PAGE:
5 ways to protect yourself against a false PFA
The overriding objective of a Protection from Abuse (PFA) order is to prevent
domestic violence and mistreatment. Therefore, Pennsylvania lawmakers and courts have made
it relatively quick and easy for potential victims to secure a PFA. Signed
by a judge, these special court orders can be obtained by anyone who has
a legitimate fear of physical harm. No actual physical abuse must transpire.
Courts often err on the side of potential victims. The burden of proof is much lower than the normal criminal standard. Unfortunately, the PFA is also open to potential abuse - especially in acrimonious divorce and custody cases.
PFAs can and have been used as powerful weapons, especially when lodged under false or exaggerated pretenses. Innocent parties should never fight a PFA alone.
Here are five rules to win against false PFAs:
1. Never take the bait
A potential victim can file for a temporary PFA at most police stations or any court location. A simple form is filled out, highlighting the abuse threat, and the temporary PFA Order is signed by a judge. The order takes effect as soon as it is served on the subject - often on the same day.
The worst move is to ignore it or to confront or communicate with the party who lodged it.
Once the temporary PFA is served, you are barred from any form of contact with the alleged victim - even if she/he calls, texts or emails. You no longer have a right to be anywhere the other person is -- even if you were there first. Leave immediately.
2. Airing your side of the story
A temporary PFA remains in effect only until a more formal hearing before a judge can be scheduled within 10 business days.
This court proceeding can involve witnesses, evidence, testimony, and cross-examination. Often, the alleged victim is represented by a legal aid agency that assists abuse victims. As the subject of the PFA, you should retain an experienced family law and defense attorney.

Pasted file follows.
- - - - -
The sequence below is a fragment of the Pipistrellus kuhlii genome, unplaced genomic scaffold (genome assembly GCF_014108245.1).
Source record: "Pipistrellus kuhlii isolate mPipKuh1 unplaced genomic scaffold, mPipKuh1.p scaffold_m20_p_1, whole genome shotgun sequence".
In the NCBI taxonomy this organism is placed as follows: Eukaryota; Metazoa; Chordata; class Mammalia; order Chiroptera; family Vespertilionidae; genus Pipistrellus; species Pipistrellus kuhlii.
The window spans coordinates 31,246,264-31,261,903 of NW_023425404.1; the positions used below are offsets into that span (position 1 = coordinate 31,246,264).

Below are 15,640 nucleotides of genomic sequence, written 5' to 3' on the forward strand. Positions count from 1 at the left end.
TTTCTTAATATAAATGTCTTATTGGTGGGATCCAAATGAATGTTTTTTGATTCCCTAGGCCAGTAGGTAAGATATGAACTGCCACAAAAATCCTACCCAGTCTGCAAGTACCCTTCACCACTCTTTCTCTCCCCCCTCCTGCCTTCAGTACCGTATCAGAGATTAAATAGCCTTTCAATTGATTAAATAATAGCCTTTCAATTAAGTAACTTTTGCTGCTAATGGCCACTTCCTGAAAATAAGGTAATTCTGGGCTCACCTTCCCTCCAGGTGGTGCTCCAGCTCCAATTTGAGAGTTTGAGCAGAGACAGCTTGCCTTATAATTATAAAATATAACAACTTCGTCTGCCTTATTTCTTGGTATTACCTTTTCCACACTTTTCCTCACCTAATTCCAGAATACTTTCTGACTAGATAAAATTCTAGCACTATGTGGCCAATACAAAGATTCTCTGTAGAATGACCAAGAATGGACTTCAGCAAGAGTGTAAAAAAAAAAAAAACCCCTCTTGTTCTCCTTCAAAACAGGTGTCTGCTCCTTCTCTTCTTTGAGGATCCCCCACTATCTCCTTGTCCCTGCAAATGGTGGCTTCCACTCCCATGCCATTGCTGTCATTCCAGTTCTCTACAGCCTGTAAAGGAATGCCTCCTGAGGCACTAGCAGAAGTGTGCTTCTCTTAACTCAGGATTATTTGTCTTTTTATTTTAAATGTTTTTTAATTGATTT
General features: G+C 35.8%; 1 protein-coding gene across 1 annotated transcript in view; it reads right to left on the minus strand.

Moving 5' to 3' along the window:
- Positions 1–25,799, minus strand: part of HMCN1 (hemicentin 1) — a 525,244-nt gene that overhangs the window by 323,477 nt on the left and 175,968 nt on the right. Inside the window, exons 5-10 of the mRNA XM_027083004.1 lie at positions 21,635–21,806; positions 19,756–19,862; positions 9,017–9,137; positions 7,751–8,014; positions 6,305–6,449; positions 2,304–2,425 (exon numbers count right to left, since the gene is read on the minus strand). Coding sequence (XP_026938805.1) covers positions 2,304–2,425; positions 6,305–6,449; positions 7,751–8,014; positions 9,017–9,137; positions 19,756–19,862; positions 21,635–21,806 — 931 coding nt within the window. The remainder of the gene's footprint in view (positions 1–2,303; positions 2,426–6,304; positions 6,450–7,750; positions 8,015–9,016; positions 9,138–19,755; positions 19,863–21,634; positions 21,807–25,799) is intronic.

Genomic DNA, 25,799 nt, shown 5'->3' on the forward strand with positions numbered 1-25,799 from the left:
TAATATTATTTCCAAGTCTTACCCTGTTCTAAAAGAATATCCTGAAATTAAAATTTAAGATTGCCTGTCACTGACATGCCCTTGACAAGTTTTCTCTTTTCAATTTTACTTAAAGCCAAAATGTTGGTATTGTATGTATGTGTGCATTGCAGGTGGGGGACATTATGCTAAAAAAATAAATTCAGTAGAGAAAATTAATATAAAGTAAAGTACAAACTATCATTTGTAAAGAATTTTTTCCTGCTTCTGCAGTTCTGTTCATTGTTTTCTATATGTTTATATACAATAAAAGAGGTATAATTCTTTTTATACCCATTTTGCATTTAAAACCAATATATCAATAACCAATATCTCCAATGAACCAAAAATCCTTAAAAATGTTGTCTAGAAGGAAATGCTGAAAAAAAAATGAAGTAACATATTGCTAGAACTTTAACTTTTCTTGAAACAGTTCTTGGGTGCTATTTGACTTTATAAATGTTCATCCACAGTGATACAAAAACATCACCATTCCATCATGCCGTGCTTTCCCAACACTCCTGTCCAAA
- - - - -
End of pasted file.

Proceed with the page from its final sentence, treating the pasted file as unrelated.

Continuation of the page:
At the hearing stage, witnesses can bolster a case against an unjust PFA, as well as show any text messages, emails and phone messages from the PFA-seeker. While a PFA doesn't bar the alleged victim from contacting the PFA subject, these communications can become powerful evidence in fighting the order. Never respond to these communications. Instead, save everything for the record and share it with your attorney for the hearing.
3. Motives behind false PFAs
Even a temporary PFA can force one party to vacate the marital home immediately - even if he/she is paying the mortgage. A temporary PFA can even bar a parent from visiting a child.
If the PFA also covers the child - say, for alleged verbal, physical or sexual abuse -- a parent can be blocked from all contact until the PFA hearing.
Sinister motives can be highlighted and scrutinized during the permanent PFA hearing, along with evidence showing that the filing was more about its game-changing impact than a legitimate fear of abuse.
4. Stiff PFA Penalties
Violating a PFA results in a charge of indirect criminal contempt. This is a misdemeanor that carries fines of $300 to $1,000 and jail time of up to six months, with up to an additional six months of probation.
Only a judge can rescind a PFA. Even if the other party tells you he or she is dropping the PFA, you cannot make any contact before the order has been officially nullified by a judge.
5. Avoid False PFAs in the First Place
The best way to beat a false or exaggerated PFA is to avoid one in the first place. If your relationship is tipping toward acrimony, avoid confrontations.
- Never make threats or act out physically, because even smashing a vase could be enough to trigger a PFA.
- Limit your communication with the other party to texts or emails, which can be presented as evidence at a PFA hearing. When direct contact is unavoidable - such as picking up the kids - bring a neutral party to serve as a witness.
- When a marriage ends, do everything possible to keep things civil and business-like.
Should you find yourself the subject of a false PFA - or approaching separation, divorce or child custody-- call a family lawyer. Opting to ignore a PFA will only make matters worse.
Karen L. DeMarco is an experienced Associate Attorney at Scaringi Law and focuses her practice on civil litigation, criminal defense, family law and veterans' law. Learn more about Karen in her profile.
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